Then there is much anticipation over Charles Leclerc. At 21, he is Ferrari’s youngest driver since 1961 and it is hoped he can push his teammate Vettel to new heights. 
All the elements for a great, thrilling season are there, we just have our finger crossed it materializes.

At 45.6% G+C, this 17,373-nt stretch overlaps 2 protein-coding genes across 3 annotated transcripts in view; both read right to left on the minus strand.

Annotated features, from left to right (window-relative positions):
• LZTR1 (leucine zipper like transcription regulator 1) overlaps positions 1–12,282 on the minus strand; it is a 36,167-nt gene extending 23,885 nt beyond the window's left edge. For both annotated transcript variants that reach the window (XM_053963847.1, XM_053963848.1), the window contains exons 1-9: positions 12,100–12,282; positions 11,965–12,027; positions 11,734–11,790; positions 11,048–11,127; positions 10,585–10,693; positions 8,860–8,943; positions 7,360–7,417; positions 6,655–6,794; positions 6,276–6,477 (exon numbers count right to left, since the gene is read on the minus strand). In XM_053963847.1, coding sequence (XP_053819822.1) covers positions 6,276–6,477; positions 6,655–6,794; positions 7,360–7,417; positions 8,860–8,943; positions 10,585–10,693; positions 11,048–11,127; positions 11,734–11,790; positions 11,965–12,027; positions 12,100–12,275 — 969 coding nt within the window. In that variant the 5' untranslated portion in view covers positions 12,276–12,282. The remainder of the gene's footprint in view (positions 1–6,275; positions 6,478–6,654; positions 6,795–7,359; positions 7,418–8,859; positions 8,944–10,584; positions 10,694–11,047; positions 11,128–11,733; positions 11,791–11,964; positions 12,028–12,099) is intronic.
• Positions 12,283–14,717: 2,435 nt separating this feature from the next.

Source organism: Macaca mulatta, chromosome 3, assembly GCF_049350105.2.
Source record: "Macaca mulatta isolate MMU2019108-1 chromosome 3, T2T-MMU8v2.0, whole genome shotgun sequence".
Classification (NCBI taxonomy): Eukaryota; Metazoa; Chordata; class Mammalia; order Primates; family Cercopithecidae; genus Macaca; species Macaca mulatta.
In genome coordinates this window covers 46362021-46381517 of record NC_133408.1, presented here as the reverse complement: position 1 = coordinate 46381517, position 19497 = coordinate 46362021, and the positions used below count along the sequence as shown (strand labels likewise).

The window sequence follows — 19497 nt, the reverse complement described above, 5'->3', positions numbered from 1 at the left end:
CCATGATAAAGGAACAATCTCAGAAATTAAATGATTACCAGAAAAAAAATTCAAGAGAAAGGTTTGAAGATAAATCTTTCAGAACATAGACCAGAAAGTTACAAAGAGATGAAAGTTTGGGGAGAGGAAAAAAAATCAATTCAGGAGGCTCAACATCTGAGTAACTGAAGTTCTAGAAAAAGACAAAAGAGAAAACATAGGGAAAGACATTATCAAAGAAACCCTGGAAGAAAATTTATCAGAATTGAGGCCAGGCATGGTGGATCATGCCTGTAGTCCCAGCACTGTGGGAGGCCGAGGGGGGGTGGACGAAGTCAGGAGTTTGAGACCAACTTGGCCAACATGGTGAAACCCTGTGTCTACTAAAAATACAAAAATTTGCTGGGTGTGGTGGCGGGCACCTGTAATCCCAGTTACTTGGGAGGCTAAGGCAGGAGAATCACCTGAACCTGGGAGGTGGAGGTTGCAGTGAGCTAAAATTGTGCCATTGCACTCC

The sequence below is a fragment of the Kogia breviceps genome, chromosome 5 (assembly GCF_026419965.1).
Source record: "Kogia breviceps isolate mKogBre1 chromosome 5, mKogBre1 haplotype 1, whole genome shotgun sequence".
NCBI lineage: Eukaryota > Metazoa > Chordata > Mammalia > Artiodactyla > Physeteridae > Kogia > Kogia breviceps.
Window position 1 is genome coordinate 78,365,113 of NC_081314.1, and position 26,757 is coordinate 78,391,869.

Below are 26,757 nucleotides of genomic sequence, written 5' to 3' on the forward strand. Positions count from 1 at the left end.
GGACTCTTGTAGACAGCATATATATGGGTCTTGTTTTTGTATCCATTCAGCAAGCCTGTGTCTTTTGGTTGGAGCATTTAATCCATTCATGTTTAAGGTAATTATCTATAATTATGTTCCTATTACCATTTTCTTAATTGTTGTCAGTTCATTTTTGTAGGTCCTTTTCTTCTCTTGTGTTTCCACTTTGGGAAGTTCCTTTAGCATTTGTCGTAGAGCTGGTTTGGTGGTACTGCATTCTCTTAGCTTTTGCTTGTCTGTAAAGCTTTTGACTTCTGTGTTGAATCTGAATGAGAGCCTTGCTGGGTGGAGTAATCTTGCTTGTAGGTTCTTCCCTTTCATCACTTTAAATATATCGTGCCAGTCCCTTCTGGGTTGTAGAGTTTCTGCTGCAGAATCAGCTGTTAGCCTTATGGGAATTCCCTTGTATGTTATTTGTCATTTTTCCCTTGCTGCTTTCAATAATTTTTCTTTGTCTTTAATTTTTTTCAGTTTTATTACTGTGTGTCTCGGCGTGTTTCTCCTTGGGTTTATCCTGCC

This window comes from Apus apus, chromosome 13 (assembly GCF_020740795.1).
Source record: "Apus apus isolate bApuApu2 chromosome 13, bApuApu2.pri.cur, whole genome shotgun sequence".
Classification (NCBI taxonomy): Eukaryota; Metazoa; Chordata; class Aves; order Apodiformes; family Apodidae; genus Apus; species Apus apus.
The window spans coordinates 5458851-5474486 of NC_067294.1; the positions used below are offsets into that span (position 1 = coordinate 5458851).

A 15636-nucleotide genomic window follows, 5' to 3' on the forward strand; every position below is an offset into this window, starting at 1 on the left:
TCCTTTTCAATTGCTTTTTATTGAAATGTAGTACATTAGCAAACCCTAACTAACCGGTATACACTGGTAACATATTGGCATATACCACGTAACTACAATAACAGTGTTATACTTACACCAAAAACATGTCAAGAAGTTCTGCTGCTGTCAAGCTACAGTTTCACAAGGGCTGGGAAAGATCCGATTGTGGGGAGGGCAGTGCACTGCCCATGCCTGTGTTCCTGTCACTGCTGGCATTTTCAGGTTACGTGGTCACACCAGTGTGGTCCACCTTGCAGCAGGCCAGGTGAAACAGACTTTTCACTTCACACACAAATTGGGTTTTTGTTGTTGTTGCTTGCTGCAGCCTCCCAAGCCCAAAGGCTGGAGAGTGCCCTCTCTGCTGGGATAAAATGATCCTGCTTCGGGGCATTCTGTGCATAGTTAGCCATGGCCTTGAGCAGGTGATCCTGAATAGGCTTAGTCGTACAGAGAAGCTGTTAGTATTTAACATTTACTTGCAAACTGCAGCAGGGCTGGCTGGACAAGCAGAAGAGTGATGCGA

Despite the supposed progress Ferrari have made in pre-season, it is hard to see past Lewis Hamilton claiming a sixth world title. The Scuderia certainly appear to have closed the gap on their German rivals and the title race will undoubtedly be much tighter than last year. But Hamilton always finds a way to win, even when things are going against him, which is why he is a great of the sport. The British driver will have to be at his best this year, but expect him to produce some of the best drives of his career and seal a fifth title in six years. Much like last season, when Hamilton looks into his wing mirrors in 2019, he is likely to see teammate Valtteri Bottas and Ferrari title rival Sebastian Vettel closing in behind him. But more often than not, he could be seeing a second streak of red — Charles Leclerc’s Ferrari. The Prancing Horse will prioritize Vettel’s bid from day one, but will give Leclerc all the support he needs to get on the podium in their efforts to wrest the constructor’s title away from Mercedes. If the man from Monaco hits the ground running, he might well force Ferrari to shift their priorities. F1 and the German Grand Prix have had an up-and-down, on-and-off relationship this past decade. But for the first time since 2014, there will be back-to-back Grands Prix in the country. And this year, the Nurburgring is back on the calendar. We have not been treated to its blistering pace and relentless challenge since 2013, but we cannot wait to see the class of 2019 tear around that famous old track. F1 drivers and fans alike have welcomed the decision to return, and so do we. It goes without saying for most F1 fans, but the sport is better when the season is a genuine white-knuckle, down-to-the-wire title race. Not since Hamilton’s stunning last-lap, last-corner world title victory in 2008, when he pipped Felipe Massa by a point, have we had such a spectacle. Since then fans have switched off and stayed away, something new owners Liberty Media are desperate to change. Since taking over in 2016, the group have said and done a lot of good things. Let’s hope this is the year they all come to fruition. In a nutshell, another title procession. F1 is at a crossroads in terms of global appeal and if Mercedes and one of its drivers romp home to yet another world championship, it will damage the sport. Factored into that is the fear that in a bid to win new fans quickly, the sport will continue to search out new locations for Grands Prix. In recent years that has meant building soulless circuits rather than creating top-class motorsport. We want a preservation of Grands Prix like Monza, Spa and Interlagos rather than Shanghai, Baku or Texas.